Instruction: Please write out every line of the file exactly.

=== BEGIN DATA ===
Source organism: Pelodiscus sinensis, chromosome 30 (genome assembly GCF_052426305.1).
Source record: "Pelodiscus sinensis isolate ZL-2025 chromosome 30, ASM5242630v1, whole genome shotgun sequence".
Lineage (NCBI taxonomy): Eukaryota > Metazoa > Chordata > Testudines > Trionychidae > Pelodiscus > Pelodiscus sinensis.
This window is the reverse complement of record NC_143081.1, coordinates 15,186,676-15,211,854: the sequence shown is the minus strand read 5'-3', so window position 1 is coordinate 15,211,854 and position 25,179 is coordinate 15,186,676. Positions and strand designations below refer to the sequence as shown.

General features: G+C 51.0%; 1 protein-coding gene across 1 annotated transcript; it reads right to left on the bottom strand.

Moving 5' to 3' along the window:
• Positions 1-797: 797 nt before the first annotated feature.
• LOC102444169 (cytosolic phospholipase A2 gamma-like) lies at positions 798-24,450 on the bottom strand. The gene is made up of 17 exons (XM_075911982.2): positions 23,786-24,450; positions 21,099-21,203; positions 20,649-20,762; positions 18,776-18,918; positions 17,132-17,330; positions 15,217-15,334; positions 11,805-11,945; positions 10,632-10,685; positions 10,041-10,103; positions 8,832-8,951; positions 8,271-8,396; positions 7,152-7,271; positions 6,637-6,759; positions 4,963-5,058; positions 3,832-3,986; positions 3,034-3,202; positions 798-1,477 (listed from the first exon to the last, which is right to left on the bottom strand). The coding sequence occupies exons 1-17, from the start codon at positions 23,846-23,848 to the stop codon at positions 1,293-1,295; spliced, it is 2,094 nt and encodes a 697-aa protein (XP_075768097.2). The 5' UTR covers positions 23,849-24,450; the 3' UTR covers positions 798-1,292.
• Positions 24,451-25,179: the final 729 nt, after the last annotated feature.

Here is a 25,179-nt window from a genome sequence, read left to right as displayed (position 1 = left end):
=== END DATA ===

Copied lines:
Source organism: Pelodiscus sinensis, chromosome 30 (genome assembly GCF_052426305.1).
Source record: "Pelodiscus sinensis isolate ZL-2025 chromosome 30, ASM5242630v1, whole genome shotgun sequence".
Lineage (NCBI taxonomy): Eukaryota > Metazoa > Chordata > Testudines > Trionychidae > Pelodiscus > Pelodiscus sinensis.
This window is the reverse complement of record NC_143081.1, coordinates 15,186,676-15,211,854: the sequence shown is the minus strand read 5'-3', so window position 1 is coordinate 15,211,854 and position 25,179 is coordinate 15,186,676. Positions and strand designations below refer to the sequence as shown.

General features: G+C 51.0%; 1 protein-coding gene across 1 annotated transcript; it reads right to left on the bottom strand.

Moving 5' to 3' along the window:
• Positions 1-797: 797 nt before the first annotated feature.
• LOC102444169 (cytosolic phospholipase A2 gamma-like) lies at positions 798-24,450 on the bottom strand. The gene is made up of 17 exons (XM_075911982.2): positions 23,786-24,450; positions 21,099-21,203; positions 20,649-20,762; positions 18,776-18,918; positions 17,132-17,330; positions 15,217-15,334; positions 11,805-11,945; positions 10,632-10,685; positions 10,041-10,103; positions 8,832-8,951; positions 8,271-8,396; positions 7,152-7,271; positions 6,637-6,759; positions 4,963-5,058; positions 3,832-3,986; positions 3,034-3,202; positions 798-1,477 (listed from the first exon to the last, which is right to left on the bottom strand). The coding sequence occupies exons 1-17, from the start codon at positions 23,846-23,848 to the stop codon at positions 1,293-1,295; spliced, it is 2,094 nt and encodes a 697-aa protein (XP_075768097.2). The 5' UTR covers positions 23,849-24,450; the 3' UTR covers positions 798-1,292.
• Positions 24,451-25,179: the final 729 nt, after the last annotated feature.

Here is a 25,179-nt window from a genome sequence, read left to right as displayed (position 1 = left end):